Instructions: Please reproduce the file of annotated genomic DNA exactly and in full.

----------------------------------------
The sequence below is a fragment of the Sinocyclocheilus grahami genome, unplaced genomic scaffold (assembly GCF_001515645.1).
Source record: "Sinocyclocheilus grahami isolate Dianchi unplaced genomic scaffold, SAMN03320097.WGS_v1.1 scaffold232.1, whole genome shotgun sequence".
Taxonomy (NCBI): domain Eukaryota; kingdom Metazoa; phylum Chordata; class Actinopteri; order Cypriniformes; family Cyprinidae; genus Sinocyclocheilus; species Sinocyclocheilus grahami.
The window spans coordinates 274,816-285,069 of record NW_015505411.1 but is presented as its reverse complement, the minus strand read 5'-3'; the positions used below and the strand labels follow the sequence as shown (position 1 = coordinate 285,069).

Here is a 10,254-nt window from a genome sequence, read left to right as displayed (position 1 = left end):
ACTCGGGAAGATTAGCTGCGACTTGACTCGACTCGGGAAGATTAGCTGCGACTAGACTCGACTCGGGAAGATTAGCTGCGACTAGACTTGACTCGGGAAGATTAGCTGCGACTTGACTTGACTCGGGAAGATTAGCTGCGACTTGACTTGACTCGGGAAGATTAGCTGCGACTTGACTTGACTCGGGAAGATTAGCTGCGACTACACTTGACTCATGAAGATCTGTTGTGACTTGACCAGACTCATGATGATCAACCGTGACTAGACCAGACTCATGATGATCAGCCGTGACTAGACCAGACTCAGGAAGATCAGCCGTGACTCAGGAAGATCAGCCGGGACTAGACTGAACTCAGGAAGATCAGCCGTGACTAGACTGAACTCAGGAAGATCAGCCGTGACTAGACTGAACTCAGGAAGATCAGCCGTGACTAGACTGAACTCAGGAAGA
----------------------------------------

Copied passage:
The sequence below is a fragment of the Sinocyclocheilus grahami genome, unplaced genomic scaffold (assembly GCF_001515645.1).
Source record: "Sinocyclocheilus grahami isolate Dianchi unplaced genomic scaffold, SAMN03320097.WGS_v1.1 scaffold232.1, whole genome shotgun sequence".
Taxonomy (NCBI): domain Eukaryota; kingdom Metazoa; phylum Chordata; class Actinopteri; order Cypriniformes; family Cyprinidae; genus Sinocyclocheilus; species Sinocyclocheilus grahami.
The window spans coordinates 274,816-285,069 of record NW_015505411.1 but is presented as its reverse complement, the minus strand read 5'-3'; the positions used below and the strand labels follow the sequence as shown (position 1 = coordinate 285,069).

Here is a 10,254-nt window from a genome sequence, read left to right as displayed (position 1 = left end):
ACTCGGGAAGATTAGCTGCGACTTGACTCGACTCGGGAAGATTAGCTGCGACTAGACTCGACTCGGGAAGATTAGCTGCGACTAGACTTGACTCGGGAAGATTAGCTGCGACTTGACTTGACTCGGGAAGATTAGCTGCGACTTGACTTGACTCGGGAAGATTAGCTGCGACTTGACTTGACTCGGGAAGATTAGCTGCGACTACACTTGACTCATGAAGATCTGTTGTGACTTGACCAGACTCATGATGATCAACCGTGACTAGACCAGACTCATGATGATCAGCCGTGACTAGACCAGACTCAGGAAGATCAGCCGTGACTCAGGAAGATCAGCCGGGACTAGACTGAACTCAGGAAGATCAGCCGTGACTAGACTGAACTCAGGAAGATCAGCCGTGACTAGACTGAACTCAGGAAGATCAGCCGTGACTAGACTGAACTCAGGAAGA